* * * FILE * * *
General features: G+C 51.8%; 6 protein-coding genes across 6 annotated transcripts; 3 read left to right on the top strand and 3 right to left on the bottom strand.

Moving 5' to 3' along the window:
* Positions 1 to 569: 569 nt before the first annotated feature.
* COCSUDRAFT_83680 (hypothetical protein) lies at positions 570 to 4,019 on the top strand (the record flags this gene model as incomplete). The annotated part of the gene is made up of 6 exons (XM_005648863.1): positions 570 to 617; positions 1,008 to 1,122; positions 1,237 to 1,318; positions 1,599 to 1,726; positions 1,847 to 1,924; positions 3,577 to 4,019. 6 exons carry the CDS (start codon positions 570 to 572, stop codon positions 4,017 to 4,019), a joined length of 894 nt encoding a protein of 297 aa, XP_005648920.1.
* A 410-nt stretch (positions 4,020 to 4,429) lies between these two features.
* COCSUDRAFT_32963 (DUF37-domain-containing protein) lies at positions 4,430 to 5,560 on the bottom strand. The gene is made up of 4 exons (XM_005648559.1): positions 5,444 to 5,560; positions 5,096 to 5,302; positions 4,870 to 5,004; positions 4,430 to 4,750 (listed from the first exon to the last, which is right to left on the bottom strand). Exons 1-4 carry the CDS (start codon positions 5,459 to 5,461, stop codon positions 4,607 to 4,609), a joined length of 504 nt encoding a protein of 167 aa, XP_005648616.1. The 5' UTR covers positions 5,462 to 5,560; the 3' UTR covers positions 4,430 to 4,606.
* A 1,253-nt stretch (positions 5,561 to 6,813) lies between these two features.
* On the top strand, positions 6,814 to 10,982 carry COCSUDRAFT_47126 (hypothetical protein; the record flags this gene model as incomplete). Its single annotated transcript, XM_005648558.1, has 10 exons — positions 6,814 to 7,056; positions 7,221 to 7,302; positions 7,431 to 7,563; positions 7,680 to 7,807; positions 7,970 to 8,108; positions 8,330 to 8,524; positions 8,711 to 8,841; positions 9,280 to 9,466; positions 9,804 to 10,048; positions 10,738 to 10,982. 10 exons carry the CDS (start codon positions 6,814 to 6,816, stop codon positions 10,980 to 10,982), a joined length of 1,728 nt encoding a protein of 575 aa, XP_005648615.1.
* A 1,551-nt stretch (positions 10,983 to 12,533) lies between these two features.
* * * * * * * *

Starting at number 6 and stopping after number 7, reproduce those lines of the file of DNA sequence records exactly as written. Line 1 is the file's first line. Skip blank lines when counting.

* COCSUDRAFT_32963 (DUF37-domain-containing protein) lies at positions 4,430 to 5,560 on the bottom strand. The gene is made up of 4 exons (XM_005648559.1): positions 5,444 to 5,560; positions 5,096 to 5,302; positions 4,870 to 5,004; positions 4,430 to 4,750 (listed from the first exon to the last, which is right to left on the bottom strand). Exons 1-4 carry the CDS (start codon positions 5,459 to 5,461, stop codon positions 4,607 to 4,609), a joined length of 504 nt encoding a protein of 167 aa, XP_005648616.1. The 5' UTR covers positions 5,462 to 5,560; the 3' UTR covers positions 4,430 to 4,606.
* A 1,253-nt stretch (positions 5,561 to 6,813) lies between these two features.